# Must square root of $e$ be positive?

I have always thought that there is two solutions to the square root of a real number, one being positive and the other being negative. However, in Penrose's book, A Road to Reality, he seems to claim that $e^{1/2}$ will always give a positive answer, since $e^n$ is defined as $1+ \frac{n}{1!} +\frac{n^2}{2!} + \ldots$, so substituting $\frac{1}{2}$ into the equation will give us a positive number. And so logarithm defined with base $e$ will be unambiguous since there is only one answer for every $e^n$. However, I find it quite puzzling because $-e^{1/2}$ will also give me $e$ when squared, doesn't it?

• I think this is related to two different problems: (1) calculate $\sqrt{a}$, and (2) solve $x^2 = a.$ – Alex Silva Dec 9 '14 at 17:17
• Well $\sqrt{x}$ is by definition the (real) nonnegative number whose square is equal to $x$. – polmath Dec 9 '14 at 17:19

An old chestnut (and I'm sure there are many other posts on this, but here's another short attempt):

For real numbers $x$ which are zero or positive, the square root of $x$ is defined to be the real number $y \geq 0$ such that $y^2 = x$. It's easy to see that $y$ is unique and we denote it by the symbols $\sqrt{x}$. We make the square root unique in part so that the function $f(x) = \sqrt{x}$ is well defined.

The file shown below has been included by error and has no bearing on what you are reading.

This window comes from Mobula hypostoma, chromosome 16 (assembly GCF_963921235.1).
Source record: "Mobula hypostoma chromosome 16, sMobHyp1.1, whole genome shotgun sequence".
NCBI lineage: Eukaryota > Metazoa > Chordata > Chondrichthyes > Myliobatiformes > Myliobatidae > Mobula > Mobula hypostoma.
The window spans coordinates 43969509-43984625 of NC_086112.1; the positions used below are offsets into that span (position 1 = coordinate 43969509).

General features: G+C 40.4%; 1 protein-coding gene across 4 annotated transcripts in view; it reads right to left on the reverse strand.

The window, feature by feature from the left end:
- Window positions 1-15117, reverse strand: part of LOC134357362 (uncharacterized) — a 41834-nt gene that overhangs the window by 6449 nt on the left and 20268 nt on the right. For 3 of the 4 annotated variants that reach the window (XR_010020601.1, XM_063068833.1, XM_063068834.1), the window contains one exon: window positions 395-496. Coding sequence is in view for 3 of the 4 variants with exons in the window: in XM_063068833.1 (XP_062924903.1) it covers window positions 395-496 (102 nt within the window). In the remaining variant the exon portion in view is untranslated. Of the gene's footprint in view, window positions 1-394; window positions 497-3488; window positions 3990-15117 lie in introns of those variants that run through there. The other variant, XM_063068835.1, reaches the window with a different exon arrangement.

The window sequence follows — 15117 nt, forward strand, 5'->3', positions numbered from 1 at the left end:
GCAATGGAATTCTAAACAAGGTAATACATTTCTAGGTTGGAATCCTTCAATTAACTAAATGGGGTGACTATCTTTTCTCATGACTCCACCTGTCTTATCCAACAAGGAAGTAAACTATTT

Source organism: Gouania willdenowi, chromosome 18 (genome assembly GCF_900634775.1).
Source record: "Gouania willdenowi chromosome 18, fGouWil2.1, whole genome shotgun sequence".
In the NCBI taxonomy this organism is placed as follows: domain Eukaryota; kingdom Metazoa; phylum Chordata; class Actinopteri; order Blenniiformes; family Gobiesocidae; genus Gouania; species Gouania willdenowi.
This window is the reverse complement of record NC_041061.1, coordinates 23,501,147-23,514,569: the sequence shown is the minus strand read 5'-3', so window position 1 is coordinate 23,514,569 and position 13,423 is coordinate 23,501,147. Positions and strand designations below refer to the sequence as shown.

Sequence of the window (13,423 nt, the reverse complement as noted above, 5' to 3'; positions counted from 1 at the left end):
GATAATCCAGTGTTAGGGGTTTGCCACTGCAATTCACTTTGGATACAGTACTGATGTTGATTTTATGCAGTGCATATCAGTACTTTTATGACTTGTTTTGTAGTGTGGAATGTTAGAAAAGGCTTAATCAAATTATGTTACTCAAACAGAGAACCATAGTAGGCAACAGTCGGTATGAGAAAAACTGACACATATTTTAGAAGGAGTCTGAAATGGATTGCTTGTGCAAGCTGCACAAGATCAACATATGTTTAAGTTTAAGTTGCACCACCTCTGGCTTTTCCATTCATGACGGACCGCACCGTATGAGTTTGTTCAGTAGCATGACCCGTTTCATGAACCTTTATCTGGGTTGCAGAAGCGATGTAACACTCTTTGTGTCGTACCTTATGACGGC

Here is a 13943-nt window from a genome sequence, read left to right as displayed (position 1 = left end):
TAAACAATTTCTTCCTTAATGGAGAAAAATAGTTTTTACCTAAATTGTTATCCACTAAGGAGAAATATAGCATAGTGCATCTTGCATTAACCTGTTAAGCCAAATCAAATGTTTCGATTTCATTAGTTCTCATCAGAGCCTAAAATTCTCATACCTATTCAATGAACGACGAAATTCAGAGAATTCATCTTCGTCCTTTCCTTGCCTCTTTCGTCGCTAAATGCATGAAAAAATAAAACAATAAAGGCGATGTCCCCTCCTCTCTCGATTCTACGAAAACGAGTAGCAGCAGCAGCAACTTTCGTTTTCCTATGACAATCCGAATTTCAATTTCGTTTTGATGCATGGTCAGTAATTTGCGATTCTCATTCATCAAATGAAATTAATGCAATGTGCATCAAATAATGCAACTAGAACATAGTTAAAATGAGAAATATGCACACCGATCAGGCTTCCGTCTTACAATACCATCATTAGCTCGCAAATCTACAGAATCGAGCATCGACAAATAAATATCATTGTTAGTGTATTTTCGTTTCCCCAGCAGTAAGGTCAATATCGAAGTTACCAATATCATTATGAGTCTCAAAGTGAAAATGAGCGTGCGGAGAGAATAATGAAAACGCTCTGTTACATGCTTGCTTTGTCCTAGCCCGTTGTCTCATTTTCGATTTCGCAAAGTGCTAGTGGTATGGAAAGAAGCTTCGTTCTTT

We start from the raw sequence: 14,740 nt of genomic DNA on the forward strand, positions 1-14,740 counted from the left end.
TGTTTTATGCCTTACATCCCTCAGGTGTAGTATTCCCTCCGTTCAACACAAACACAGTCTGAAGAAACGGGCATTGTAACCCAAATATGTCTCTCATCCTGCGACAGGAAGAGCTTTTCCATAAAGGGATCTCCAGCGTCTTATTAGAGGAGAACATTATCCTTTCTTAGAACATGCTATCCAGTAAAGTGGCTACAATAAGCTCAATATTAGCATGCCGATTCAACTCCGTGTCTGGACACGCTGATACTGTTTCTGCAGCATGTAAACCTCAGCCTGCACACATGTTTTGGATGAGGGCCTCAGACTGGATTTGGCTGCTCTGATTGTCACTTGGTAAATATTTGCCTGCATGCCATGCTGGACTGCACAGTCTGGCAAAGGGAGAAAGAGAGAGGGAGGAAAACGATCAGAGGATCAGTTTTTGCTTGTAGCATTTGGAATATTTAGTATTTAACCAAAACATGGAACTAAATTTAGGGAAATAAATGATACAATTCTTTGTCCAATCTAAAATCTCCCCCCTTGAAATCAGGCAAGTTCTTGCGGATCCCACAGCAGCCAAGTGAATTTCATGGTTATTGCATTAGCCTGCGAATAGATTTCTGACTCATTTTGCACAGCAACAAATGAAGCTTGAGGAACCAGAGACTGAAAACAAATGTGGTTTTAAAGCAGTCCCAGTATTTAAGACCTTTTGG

If you then ask the question: what are the solutions of $x^2 = c$, for a positive, real number $c$, then there are two: $x = \sqrt{c}$ and $x = -\sqrt{c}$.

Similarly, the reason why the formula for solving the generic quadratic equation over the reals of $ax^2 + bx + c = 0$ has a $\pm$ symbol is because the expression $\sqrt{b^2 - 4ac}$ has a unique value when it exists.

So what Penrose is doing is using the established convention for what $\sqrt{x}$ means for a positive real number $x$.

I think the confusion arises because you are reading $e^{1/2}$ as "the set of solutions to $x^2=e$", and Penrose is defining $e^{1/2}$ as $\sum_{k\ge0}\frac{(1/2)^k}{k!}$. He is not using $e^{1/2}$ the way $y^{1/2}$ is defined in complex analysis, but rather as a notation for a function given by a convergent series. It would be more clear if he defined $$\exp(n)=\sum_{k\ge0}\frac{n^k}{k!}$$ and then said that $\exp(1/2)$ is unambiguously defined.

If the solution to $x^2-e=0$ doesn't have the two roots $\pm\sqrt e$ some fundamental theorems of algebra has to be revised. But of course, also the exponential function must be well defined for $\displaystyle x=\frac{1}{2}$.

I guess it is not perfect to claim $\displaystyle a^{\frac{1}{2}}=\pm\sqrt a$.